Yes, it's true, Twitter and I have been friends for a long time. Well, according to How Long Have I Been On Twitter 03 years 02 months 02 weeks 05 days 04 hours 36 minutes.
I am the librarian with my Twitter feed constantly open on my screen (actually I have it as a widget on my Netvibes dashboard, along with news feeds, email accounts and other stuff like, er, the weather). And I have to confess, there's a fine line to tread between current awareness, and constant distraction! Nevertheless I am a complete advocate of Twitter for professional networking, awareness and general library fun. While I do tweet boring tit-bits about my life (such as today's more than healthy obsession with #bbctorchcam) I do in fact use Twitter for current awareness more than anything else. It's great for following events (e.g. #librarieslobby) or participating in conference chat (#LILAC12). The more people you follow, the more you find really handy links and articles being retweeted, and sometimes it's just plain funny and cheers your day.
Storify I had never used before although I'd seen it used by other people, so I was quite keen to give it a go! Typically I chose a story that is both vital to the profession and didn't require reading many hilarious and inventive tweets at length...ahem...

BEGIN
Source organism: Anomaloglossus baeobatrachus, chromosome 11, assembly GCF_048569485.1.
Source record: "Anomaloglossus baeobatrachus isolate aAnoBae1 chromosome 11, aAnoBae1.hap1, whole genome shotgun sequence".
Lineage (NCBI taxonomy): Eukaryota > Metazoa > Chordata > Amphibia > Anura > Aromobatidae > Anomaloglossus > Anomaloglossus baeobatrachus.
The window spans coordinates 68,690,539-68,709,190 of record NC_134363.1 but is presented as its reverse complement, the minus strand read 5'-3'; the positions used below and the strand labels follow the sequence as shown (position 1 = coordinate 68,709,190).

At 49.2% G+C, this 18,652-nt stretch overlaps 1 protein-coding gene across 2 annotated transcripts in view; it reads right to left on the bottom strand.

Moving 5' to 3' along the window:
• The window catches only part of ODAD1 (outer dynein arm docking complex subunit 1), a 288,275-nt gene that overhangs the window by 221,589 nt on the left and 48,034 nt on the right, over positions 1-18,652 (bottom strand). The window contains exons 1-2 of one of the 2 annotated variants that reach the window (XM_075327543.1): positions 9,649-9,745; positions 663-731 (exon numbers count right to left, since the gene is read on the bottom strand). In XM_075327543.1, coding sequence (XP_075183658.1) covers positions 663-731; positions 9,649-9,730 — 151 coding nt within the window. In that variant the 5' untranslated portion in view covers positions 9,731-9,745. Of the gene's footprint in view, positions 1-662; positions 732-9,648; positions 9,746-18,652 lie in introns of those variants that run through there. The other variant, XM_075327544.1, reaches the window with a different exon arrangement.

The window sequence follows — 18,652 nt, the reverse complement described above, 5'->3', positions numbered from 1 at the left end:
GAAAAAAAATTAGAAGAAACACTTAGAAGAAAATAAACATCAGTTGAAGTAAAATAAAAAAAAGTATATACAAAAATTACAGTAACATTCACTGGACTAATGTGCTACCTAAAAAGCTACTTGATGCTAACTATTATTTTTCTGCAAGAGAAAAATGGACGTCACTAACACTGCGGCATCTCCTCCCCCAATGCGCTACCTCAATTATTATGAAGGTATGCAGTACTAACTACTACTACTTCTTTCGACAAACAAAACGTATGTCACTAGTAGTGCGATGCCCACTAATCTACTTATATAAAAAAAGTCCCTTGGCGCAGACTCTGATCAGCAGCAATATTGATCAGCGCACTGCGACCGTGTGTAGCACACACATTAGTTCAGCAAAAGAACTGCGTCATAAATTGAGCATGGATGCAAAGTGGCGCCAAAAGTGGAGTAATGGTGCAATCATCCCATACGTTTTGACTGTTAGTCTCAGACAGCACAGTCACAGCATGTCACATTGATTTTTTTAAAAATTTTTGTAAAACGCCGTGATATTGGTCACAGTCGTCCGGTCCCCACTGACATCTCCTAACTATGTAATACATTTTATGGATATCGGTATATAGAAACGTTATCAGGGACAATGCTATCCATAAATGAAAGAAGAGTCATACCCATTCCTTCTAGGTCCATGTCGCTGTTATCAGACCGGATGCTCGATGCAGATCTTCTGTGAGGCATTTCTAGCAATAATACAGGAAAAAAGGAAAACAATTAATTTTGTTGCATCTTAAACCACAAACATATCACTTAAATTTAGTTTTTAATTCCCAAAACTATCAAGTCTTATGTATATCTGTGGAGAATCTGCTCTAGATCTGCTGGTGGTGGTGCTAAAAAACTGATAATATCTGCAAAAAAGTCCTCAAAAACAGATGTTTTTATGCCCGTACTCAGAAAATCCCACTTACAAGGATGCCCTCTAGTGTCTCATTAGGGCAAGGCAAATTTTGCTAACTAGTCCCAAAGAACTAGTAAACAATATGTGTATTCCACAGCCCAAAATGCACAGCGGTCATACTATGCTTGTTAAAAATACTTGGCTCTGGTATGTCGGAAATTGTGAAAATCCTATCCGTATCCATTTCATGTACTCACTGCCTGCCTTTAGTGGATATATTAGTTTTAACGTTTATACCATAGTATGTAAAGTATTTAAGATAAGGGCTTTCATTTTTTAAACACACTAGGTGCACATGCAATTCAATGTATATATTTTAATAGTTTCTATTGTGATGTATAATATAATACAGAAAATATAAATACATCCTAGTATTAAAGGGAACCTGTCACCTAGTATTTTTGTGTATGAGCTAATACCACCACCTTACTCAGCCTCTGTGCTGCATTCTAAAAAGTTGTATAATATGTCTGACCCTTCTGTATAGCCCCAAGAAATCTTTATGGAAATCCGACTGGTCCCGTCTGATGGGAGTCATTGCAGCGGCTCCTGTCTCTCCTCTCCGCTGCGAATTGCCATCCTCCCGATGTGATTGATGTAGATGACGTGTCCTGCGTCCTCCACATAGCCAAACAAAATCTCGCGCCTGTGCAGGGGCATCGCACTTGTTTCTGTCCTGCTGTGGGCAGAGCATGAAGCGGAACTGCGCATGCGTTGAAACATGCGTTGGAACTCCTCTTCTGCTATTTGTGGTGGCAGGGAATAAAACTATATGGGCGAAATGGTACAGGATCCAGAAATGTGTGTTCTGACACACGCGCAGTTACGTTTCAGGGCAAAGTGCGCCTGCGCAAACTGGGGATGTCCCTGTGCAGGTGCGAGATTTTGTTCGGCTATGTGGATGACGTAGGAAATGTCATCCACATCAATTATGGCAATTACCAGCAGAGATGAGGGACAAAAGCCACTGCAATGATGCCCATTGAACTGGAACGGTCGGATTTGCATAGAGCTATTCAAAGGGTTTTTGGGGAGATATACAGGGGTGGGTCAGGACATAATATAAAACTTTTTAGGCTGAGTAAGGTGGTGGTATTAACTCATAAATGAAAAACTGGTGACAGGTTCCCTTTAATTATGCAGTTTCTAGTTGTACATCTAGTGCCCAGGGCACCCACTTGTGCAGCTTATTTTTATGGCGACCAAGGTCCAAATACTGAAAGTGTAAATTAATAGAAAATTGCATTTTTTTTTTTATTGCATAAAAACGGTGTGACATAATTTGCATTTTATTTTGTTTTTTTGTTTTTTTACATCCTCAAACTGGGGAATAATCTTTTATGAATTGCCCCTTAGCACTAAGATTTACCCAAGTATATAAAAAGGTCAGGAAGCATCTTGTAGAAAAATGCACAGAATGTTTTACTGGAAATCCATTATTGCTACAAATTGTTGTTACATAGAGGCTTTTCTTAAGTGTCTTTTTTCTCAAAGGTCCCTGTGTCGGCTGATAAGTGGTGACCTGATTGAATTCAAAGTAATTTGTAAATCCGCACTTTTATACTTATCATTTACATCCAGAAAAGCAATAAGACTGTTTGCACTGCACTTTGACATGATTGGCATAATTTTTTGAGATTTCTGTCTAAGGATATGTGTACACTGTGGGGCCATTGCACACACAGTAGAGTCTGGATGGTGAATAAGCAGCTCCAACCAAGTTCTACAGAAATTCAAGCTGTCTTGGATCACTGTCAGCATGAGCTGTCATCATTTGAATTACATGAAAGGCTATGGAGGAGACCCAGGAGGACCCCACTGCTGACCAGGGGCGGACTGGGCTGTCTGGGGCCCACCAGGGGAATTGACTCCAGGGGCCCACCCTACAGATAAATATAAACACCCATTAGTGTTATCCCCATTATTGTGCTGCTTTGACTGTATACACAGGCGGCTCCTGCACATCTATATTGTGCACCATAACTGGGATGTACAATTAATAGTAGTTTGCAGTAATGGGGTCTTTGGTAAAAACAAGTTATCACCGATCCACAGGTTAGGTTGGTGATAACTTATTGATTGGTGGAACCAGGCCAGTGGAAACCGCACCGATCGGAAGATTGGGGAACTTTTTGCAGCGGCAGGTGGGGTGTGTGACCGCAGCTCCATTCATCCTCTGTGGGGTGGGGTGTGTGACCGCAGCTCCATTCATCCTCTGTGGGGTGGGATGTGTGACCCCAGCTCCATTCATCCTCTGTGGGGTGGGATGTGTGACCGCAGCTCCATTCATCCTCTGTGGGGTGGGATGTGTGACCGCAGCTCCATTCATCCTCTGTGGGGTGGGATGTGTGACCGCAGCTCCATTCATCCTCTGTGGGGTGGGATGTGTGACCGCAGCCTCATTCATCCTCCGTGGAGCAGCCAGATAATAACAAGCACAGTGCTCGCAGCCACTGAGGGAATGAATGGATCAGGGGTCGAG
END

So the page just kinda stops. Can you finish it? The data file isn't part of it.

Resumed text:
Actually I am not really a fan of just using online tools for the sake of it, I like them to have a clear and direct application, so I can imagine I may use Storify from time to time to curate my own opinions of experiences of online events, but I'm not sure I'd be so good at the sharing aspect of this particular tool. Still, when I first joined Twitter I wasn't sure I'd feel like tweeting ever, or replying to other people's tweets! I suppose the key to using networks and tools like this is that the more involved you get, the more useful and relevant they can become.
RSS feeds I have been using far longer than Twitter, although I have an on/off relationship with my Google reader as I find it can be very overwhelming at times, when there are so many blogs to follow, to be selective in what I read and to unsubscribe to feeds that are not really relevant to me. Since starting #cpd23 I've been adding key feeds to my blogger account, rather than using my Google reader, and I've found this really helpful in cutting down the amount of time I spent wading through semi-interesting-not-really-grabbing-me type posts. Also, as a subject librarian, I like to keep tabs on relevant RSS feeds for news, blogs and developments in Sports Science, and I keep these organised using a Netvibes Dashboard that acts as the library subject webpages for my students: http://www.netvibes.com/ises_resources
Really and truly once you start with these things, it's hard to stop! You can have tools for tools, and tools for organising those tools and it can all get a bit much...you won't find me switching of Twitter any time soon though. I can guarantee that.